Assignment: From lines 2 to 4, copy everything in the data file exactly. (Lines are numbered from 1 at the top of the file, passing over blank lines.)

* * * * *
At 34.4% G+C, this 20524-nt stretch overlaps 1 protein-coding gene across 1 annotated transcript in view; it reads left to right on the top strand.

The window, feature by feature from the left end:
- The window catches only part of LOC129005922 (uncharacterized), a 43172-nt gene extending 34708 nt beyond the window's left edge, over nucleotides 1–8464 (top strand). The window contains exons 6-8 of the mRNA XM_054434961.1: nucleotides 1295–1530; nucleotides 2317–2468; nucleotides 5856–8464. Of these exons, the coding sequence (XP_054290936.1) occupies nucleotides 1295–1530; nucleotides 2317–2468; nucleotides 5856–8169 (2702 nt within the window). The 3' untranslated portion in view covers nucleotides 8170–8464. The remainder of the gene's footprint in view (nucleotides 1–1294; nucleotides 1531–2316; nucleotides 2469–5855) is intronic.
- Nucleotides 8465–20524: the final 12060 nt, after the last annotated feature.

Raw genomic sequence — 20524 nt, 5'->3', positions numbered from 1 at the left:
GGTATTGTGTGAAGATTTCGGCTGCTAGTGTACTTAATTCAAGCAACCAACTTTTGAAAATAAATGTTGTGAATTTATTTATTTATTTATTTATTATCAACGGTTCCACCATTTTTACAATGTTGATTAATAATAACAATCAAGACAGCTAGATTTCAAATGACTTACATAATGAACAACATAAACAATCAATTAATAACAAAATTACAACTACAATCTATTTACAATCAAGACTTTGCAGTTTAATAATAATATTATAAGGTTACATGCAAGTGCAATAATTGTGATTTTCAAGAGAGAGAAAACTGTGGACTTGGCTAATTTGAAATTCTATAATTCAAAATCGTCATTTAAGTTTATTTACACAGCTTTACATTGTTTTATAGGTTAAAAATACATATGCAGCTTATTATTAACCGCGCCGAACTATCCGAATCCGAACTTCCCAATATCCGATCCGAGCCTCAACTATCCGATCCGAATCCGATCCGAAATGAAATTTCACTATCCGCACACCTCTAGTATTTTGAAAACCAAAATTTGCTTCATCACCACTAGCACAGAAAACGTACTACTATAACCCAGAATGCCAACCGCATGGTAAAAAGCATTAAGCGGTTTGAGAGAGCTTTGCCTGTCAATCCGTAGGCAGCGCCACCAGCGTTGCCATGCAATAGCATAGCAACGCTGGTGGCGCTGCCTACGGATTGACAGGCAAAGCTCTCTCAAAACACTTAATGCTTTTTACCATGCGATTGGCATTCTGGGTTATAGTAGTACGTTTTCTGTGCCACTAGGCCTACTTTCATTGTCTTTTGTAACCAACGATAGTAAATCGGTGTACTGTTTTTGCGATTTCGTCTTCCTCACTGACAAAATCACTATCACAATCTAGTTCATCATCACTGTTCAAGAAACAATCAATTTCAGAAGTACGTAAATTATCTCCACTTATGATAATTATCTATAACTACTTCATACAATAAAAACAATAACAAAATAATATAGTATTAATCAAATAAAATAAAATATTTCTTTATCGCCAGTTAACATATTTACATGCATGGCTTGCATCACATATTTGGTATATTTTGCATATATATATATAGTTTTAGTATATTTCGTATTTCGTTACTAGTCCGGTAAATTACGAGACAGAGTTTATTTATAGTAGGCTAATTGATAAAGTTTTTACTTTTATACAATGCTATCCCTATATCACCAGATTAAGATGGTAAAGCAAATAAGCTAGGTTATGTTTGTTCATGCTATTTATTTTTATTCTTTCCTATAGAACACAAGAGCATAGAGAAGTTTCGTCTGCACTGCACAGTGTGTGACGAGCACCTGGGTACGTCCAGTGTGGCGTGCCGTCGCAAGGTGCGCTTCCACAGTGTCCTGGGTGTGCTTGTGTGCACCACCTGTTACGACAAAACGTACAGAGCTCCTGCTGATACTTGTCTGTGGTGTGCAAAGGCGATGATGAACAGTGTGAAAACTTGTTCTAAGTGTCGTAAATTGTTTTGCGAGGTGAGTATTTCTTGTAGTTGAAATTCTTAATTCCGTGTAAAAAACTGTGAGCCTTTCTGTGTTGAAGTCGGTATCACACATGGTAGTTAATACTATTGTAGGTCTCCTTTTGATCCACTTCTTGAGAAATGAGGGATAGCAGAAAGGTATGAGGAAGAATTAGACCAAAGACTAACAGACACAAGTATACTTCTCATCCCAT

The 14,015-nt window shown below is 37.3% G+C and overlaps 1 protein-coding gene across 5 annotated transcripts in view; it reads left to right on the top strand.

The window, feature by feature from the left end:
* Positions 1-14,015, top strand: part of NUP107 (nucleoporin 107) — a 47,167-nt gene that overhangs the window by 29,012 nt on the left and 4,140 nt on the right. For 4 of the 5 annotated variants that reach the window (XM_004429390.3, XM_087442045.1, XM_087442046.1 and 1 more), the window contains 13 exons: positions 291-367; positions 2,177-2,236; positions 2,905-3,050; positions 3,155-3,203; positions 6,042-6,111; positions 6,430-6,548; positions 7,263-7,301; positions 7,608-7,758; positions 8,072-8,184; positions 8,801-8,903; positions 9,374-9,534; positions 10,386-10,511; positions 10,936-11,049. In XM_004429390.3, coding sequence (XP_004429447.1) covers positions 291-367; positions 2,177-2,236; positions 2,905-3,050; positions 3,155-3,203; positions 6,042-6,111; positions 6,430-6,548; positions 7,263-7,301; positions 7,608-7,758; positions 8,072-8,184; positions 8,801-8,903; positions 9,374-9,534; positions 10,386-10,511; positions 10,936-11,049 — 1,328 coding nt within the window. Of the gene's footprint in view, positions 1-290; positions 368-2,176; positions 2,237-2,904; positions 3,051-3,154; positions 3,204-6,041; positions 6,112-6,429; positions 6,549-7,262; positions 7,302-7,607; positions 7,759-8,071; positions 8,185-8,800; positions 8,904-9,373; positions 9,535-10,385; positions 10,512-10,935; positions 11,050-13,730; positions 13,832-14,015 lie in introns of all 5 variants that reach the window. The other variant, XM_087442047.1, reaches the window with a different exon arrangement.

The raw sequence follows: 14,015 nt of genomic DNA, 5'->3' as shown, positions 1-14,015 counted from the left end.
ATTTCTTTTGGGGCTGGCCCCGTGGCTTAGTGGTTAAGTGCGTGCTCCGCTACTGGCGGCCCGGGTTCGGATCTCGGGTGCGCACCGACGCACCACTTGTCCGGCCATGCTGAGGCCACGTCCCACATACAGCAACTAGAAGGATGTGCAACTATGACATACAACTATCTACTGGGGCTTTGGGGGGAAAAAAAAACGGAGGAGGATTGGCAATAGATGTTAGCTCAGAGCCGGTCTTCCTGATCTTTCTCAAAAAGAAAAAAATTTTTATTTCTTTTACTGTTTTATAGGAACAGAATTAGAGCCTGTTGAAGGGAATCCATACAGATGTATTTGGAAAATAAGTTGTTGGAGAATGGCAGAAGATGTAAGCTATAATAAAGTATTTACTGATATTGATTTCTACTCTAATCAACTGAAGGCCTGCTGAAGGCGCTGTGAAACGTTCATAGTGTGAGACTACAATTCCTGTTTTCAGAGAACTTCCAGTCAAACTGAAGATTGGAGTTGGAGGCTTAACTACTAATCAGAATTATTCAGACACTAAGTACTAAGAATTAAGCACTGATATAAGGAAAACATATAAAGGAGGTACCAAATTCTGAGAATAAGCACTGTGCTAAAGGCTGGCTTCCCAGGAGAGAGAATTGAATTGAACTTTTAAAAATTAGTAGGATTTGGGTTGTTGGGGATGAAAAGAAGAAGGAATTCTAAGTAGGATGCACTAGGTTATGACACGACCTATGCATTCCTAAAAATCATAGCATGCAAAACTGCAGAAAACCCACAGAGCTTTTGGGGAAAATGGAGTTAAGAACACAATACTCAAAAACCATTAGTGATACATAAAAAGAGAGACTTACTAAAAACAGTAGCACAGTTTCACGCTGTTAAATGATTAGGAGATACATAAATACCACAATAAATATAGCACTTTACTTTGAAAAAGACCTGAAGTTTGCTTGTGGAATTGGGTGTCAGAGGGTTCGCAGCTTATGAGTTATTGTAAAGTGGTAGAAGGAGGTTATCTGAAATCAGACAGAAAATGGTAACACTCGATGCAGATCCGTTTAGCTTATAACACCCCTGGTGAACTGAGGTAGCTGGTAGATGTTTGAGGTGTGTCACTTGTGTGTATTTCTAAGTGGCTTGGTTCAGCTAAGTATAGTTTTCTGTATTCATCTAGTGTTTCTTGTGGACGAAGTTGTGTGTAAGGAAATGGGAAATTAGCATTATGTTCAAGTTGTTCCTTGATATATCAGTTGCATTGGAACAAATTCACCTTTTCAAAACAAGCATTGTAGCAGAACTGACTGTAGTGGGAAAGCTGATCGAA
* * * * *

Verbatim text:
The window, feature by feature from the left end:
- The window catches only part of LOC129005922 (uncharacterized), a 43172-nt gene extending 34708 nt beyond the window's left edge, over nucleotides 1–8464 (top strand). The window contains exons 6-8 of the mRNA XM_054434961.1: nucleotides 1295–1530; nucleotides 2317–2468; nucleotides 5856–8464. Of these exons, the coding sequence (XP_054290936.1) occupies nucleotides 1295–1530; nucleotides 2317–2468; nucleotides 5856–8169 (2702 nt within the window). The 3' untranslated portion in view covers nucleotides 8170–8464. The remainder of the gene's footprint in view (nucleotides 1–1294; nucleotides 1531–2316; nucleotides 2469–5855) is intronic.
- Nucleotides 8465–20524: the final 12060 nt, after the last annotated feature.